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Hoffmann, R. A wiki for the life sciences where authorship matters. Nature Genetics (2008)

Benzodiazepines inhibit transport-related oxygen consumption in thick ascending limb.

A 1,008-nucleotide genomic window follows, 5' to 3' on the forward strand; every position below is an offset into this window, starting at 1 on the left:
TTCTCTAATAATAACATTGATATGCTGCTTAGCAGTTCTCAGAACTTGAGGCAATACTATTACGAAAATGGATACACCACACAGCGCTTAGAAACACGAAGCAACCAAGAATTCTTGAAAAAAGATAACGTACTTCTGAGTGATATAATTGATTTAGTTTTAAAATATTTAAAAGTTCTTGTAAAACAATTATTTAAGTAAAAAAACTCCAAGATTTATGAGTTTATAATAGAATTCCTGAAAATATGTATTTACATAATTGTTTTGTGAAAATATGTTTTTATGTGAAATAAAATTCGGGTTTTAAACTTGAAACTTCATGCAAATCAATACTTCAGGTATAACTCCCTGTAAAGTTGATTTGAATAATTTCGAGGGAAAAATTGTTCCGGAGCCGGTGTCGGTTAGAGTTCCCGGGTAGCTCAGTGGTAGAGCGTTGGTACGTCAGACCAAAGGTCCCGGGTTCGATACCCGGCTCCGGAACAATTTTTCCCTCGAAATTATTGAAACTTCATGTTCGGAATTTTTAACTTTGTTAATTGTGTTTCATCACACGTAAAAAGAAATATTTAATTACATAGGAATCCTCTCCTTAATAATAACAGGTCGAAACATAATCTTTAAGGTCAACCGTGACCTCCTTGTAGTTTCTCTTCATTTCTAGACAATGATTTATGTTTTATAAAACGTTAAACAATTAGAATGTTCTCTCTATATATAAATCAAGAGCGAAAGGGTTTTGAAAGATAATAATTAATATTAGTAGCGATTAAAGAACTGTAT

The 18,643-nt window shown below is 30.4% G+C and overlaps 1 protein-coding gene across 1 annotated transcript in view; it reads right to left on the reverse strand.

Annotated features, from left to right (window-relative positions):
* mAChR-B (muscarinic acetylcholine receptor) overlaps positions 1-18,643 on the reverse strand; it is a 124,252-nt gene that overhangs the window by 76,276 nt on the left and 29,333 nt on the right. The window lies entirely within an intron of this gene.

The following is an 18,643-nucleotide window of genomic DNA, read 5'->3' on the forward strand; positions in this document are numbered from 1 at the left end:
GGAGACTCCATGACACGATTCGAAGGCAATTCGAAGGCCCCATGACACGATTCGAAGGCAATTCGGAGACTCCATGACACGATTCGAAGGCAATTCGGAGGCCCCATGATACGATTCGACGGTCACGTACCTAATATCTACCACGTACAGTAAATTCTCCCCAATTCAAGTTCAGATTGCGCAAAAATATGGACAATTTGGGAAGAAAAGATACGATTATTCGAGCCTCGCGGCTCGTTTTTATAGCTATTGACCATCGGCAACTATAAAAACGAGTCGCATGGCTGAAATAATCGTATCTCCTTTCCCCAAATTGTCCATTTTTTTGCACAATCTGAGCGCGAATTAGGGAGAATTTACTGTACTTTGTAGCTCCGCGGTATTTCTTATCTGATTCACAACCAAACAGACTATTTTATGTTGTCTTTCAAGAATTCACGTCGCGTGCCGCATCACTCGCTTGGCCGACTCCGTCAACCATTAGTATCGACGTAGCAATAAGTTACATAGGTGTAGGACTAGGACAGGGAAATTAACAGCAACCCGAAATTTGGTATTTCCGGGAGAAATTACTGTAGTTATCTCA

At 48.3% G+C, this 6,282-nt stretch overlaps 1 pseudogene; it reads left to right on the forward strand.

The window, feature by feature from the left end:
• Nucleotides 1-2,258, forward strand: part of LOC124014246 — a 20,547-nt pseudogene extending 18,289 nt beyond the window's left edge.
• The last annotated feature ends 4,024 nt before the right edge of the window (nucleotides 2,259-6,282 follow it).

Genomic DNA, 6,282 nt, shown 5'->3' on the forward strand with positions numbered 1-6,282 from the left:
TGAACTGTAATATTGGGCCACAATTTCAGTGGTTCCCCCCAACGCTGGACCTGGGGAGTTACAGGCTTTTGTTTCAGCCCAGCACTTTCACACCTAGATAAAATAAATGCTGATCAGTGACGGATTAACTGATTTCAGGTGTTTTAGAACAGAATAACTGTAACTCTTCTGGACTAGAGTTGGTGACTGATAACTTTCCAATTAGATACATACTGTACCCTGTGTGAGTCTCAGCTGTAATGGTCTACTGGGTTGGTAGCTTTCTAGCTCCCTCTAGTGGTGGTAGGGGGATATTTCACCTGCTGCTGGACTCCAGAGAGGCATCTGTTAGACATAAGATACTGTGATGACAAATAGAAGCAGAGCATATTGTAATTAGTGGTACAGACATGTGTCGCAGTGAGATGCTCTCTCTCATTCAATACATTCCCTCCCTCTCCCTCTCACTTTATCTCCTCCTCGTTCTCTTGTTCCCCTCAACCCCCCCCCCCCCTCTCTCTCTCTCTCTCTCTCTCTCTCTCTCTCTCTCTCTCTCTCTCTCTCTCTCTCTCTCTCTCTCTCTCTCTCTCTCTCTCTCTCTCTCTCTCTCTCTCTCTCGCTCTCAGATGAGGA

Specific binding sites for benzodiazepines (BZD) have been identified in several nonneuronal tissues including the kidney where they are localized predominantly to the tubular epithelium of the thick ascending limb of Henle's loop (TALH). The physiological function of these nonneuronal (peripheral) BZD-binding sites is undefined, but it has been suggested that they may represent receptors for putative endogenous ligands that may modulate cell function. In the current study, we examined the in vitro effects of diazepam and Ro5-4864, a specific peripheral BZD-receptor agonist, on the oxygen consumption of medullary TALH tubule suspensions of rabbit kidney. Maximal inhibition of total oxygen consumption was achieved at a dose of 5 X 10(-4) M of either agent. On average, diazepam and Ro5-4864 reduced total oxygen consumption by 41 and 44%, respectively. The predominant inhibition was in the ouabain-sensitive component of oxygen consumption, which suggests that BZDs inhibit active sodium-chloride transport in the TALH. To assess whether this inhibition depends on sodium uptake, TALH tubules were pretreated with amphotericin B (2 X 10(-6) M) to enhance sodium uptake and stimulate basal oxygen consumption; subsequent addition of Ro5-4864 (5 X 10(-4) M) still reduced oxygen consumption to a residual value that was not different from that in TALH tubules treated with Ro5-4864 but without pretreatment with amphotericin B. This suggests that BZD inhibition of transport-related oxygen consumption is not caused by diminution of sodium uptake into cells and thus appears to be distinct from the effect of furosemide.(ABSTRACT TRUNCATED AT 250 WORDS)[1]


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